Vitamin A - Learn About Vitamins & Minerals
A is a fat-soluble vitamin which means it can be dissolved in
fat. Vitamin A is carried through the body by fat. The body can
store this type of vitamin in fat tissue. Getting too much can be
What food source is the nutrient found in?
Vitamin A can come from animal sources such as:
- fortified milk
- oils of some fish
This form of Vitamin A is called retinal or retinol.
Vitamin A is also found in plants. This form is called carotenoids.
Substances such as beta-carotene are converted from carotenoids
into vitamin A in the body. Beta-carotene is one of the most common
carotenoids. Carotenoids are pigments found in deep orange, red,
and yellow fruits and vegetables. They are also found in many dark-green
leafy vegetables, such as:
- pumpkin and other squashes
- sweet potatoes
How does the nutrient affect the body?
Vitamin A helps develop and maintain healthy growth in the cells
of almost all the parts of the body. It is especially key for proper
night vision, but is also needed for the health of a person's:
- skeletal and soft tissue
- mucous membranes
Vitamin A plays a key role in the immune system by helping protect
from infections. Beta-carotene is an antioxidant. It has been studied
for its role in cancer and heart disease protection. Antioxidants
help fight free radicals. Free radicals are oxygen by-products produced
when body cells burn oxygen. A build up of free radicals can damage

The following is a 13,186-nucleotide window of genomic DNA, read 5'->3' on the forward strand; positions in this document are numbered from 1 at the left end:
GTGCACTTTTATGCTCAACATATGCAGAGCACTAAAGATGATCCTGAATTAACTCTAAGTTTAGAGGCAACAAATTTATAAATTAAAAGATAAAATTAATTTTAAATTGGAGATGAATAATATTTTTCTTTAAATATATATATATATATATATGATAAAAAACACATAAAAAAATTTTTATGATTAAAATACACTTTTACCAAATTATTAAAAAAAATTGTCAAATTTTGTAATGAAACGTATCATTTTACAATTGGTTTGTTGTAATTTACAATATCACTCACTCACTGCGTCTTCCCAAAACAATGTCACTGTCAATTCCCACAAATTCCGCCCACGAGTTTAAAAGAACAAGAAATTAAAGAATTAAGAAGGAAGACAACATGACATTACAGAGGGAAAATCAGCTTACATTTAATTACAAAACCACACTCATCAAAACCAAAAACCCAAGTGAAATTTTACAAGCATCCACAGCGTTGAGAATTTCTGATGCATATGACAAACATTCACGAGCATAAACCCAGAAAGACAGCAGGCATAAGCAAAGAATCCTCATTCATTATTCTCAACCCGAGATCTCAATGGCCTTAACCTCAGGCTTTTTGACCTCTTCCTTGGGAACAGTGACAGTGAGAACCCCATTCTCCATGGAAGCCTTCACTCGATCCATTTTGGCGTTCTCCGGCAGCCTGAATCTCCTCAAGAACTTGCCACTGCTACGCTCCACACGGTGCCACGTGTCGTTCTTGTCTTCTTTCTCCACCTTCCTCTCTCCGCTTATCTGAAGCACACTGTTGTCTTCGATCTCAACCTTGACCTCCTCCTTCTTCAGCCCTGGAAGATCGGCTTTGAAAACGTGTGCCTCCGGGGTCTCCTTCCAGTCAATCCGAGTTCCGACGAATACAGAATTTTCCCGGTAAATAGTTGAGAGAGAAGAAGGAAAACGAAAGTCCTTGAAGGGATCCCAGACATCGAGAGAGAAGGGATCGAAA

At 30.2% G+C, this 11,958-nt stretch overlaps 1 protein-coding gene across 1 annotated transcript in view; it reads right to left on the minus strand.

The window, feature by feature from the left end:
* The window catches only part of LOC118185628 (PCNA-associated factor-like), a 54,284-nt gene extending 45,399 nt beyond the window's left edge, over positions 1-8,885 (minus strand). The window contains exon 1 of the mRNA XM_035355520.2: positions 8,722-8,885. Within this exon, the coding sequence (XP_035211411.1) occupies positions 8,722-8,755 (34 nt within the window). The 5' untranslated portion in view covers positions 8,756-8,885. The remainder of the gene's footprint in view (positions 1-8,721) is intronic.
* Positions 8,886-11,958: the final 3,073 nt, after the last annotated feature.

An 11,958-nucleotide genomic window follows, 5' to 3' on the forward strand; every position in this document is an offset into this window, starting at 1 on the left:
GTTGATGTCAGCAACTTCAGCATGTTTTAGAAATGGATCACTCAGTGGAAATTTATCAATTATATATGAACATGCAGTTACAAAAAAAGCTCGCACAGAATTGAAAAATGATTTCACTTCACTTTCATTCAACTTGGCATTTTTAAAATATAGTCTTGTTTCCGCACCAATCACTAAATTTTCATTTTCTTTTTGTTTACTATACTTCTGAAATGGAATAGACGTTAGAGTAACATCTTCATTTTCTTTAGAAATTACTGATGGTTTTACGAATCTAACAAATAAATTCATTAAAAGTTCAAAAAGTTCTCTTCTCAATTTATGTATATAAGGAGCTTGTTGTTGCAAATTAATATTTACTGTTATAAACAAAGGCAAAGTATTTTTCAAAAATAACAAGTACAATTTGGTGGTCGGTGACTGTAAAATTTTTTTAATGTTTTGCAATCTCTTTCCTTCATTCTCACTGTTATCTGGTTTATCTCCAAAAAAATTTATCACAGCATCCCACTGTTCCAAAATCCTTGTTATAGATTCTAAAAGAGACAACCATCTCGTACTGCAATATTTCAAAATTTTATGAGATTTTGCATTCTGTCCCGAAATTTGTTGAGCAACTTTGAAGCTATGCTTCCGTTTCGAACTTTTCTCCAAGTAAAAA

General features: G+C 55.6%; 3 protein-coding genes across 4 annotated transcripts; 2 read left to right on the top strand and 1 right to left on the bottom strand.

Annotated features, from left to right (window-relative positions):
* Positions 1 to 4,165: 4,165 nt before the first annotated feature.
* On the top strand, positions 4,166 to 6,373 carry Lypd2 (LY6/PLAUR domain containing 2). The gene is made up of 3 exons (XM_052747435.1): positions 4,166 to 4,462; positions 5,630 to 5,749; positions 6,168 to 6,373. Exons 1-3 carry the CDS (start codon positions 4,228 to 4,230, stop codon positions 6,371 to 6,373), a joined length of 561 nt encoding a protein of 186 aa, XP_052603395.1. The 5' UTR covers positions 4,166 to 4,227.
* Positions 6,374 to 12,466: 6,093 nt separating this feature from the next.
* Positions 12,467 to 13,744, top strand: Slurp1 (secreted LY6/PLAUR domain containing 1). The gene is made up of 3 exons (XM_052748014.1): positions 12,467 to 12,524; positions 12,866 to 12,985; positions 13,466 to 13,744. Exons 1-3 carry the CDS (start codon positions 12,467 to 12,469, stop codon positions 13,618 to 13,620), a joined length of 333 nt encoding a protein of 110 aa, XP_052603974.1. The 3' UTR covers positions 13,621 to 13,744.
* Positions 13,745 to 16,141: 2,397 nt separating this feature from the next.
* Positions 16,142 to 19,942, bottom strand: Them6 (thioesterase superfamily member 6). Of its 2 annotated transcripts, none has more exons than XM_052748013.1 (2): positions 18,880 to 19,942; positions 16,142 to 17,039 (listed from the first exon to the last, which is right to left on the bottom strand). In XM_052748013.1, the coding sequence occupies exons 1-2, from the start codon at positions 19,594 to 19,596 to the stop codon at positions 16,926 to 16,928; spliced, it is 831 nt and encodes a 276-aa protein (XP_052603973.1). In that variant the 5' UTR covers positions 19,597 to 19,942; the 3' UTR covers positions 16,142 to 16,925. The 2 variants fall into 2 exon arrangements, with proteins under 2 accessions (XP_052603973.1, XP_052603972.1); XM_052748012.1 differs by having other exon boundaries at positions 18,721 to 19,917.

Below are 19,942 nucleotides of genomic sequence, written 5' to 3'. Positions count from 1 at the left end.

body cells and tissues.
Vitamin A is usually measured in retinol equivalents, also called
RE. The Recommended Dietary Allowance, called RDA, for vitamin A
for adult men, from age 11 on, is 1,000 RE per day. Women, from
age 11 on, should get 800 RE per day. There is no increase of vitamin
A requirements during pregnancy but lactating women need about 500
RE or more per day.
Vitamin A can be stored in the fat tissues of the body. This can
pose a problem for people taking extra doses of vitamin A. High
doses can be toxic and cause symptoms such as the following:
- dry and scaly skin
- liver damage
- bone and joint pain
- vomiting or lack of appetite
- abnormal bone growth
- nerve damage
- birth defects
In most cases, only levels 10 times the RDA (far more than a person
could get through diet alone) have been linked with these symptoms.
Vitamin A cannot reach toxic levels unless a person is taking extra
doses. Carotenoids are not converted to vitamin A fast enough to
increase the amount of vitamin A stored in the body. Beta-carotene
is NOT toxic to the body.
Getting too little vitamin A can cause side effects too. Symptoms
of significant deficiency include:
- lowered resistance to infections
- problems with getting pregnant
- poor growth
- improper tooth formation
- rough, dry, and pimply skin
- digestive problems
- night blindness
- eye disease, including xerophthalmia (zear-off-thal-me-ah),
a condition in which the clear covering of the eye known as the
cornea becomes dry and dull
Vitamin A is an important fat-soluble vitamin. Eat a variety of
fruits, vegetables, lean meats, and fortified dairy products to
ensure optimal intake of vitamin A. Read food labels to help choose
foods with vitamin A content.
<< Learn More About All Different Types of Vitamins >>